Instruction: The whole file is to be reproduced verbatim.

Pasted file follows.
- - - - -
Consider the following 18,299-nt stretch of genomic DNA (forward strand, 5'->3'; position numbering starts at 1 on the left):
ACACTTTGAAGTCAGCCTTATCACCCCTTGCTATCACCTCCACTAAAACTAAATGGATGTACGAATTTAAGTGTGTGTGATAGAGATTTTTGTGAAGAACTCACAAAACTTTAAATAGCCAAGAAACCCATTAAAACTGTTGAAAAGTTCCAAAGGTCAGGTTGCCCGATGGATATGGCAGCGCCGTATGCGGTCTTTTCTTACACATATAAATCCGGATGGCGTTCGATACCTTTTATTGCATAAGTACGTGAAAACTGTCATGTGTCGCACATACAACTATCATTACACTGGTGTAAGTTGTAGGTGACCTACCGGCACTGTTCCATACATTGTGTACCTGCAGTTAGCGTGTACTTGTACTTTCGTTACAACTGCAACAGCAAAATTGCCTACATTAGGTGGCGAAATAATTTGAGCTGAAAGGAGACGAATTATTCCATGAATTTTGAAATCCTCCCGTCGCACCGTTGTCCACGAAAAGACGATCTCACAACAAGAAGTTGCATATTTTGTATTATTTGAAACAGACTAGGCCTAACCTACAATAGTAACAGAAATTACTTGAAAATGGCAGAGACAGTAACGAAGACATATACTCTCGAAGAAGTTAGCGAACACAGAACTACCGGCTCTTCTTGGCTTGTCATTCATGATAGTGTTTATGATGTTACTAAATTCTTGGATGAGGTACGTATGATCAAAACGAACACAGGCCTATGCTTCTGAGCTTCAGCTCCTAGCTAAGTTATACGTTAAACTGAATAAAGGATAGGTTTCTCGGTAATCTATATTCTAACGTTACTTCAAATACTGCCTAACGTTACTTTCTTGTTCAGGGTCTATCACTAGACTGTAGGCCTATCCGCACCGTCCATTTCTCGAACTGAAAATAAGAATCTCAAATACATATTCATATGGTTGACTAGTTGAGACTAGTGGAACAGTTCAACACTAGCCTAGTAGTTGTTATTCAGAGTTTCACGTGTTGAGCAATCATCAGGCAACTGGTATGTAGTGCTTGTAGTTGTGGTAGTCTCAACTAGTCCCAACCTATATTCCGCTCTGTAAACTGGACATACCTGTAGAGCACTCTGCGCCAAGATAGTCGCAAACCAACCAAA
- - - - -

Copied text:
Consider the following 18,299-nt stretch of genomic DNA (forward strand, 5'->3'; position numbering starts at 1 on the left):
ACACTTTGAAGTCAGCCTTATCACCCCTTGCTATCACCTCCACTAAAACTAAATGGATGTACGAATTTAAGTGTGTGTGATAGAGATTTTTGTGAAGAACTCACAAAACTTTAAATAGCCAAGAAACCCATTAAAACTGTTGAAAAGTTCCAAAGGTCAGGTTGCCCGATGGATATGGCAGCGCCGTATGCGGTCTTTTCTTACACATATAAATCCGGATGGCGTTCGATACCTTTTATTGCATAAGTACGTGAAAACTGTCATGTGTCGCACATACAACTATCATTACACTGGTGTAAGTTGTAGGTGACCTACCGGCACTGTTCCATACATTGTGTACCTGCAGTTAGCGTGTACTTGTACTTTCGTTACAACTGCAACAGCAAAATTGCCTACATTAGGTGGCGAAATAATTTGAGCTGAAAGGAGACGAATTATTCCATGAATTTTGAAATCCTCCCGTCGCACCGTTGTCCACGAAAAGACGATCTCACAACAAGAAGTTGCATATTTTGTATTATTTGAAACAGACTAGGCCTAACCTACAATAGTAACAGAAATTACTTGAAAATGGCAGAGACAGTAACGAAGACATATACTCTCGAAGAAGTTAGCGAACACAGAACTACCGGCTCTTCTTGGCTTGTCATTCATGATAGTGTTTATGATGTTACTAAATTCTTGGATGAGGTACGTATGATCAAAACGAACACAGGCCTATGCTTCTGAGCTTCAGCTCCTAGCTAAGTTATACGTTAAACTGAATAAAGGATAGGTTTCTCGGTAATCTATATTCTAACGTTACTTCAAATACTGCCTAACGTTACTTTCTTGTTCAGGGTCTATCACTAGACTGTAGGCCTATCCGCACCGTCCATTTCTCGAACTGAAAATAAGAATCTCAAATACATATTCATATGGTTGACTAGTTGAGACTAGTGGAACAGTTCAACACTAGCCTAGTAGTTGTTATTCAGAGTTTCACGTGTTGAGCAATCATCAGGCAACTGGTATGTAGTGCTTGTAGTTGTGGTAGTCTCAACTAGTCCCAACCTATATTCCGCTCTGTAAACTGGACATACCTGTAGAGCACTCTGCGCCAAGATAGTCGCAAACCAACCAAA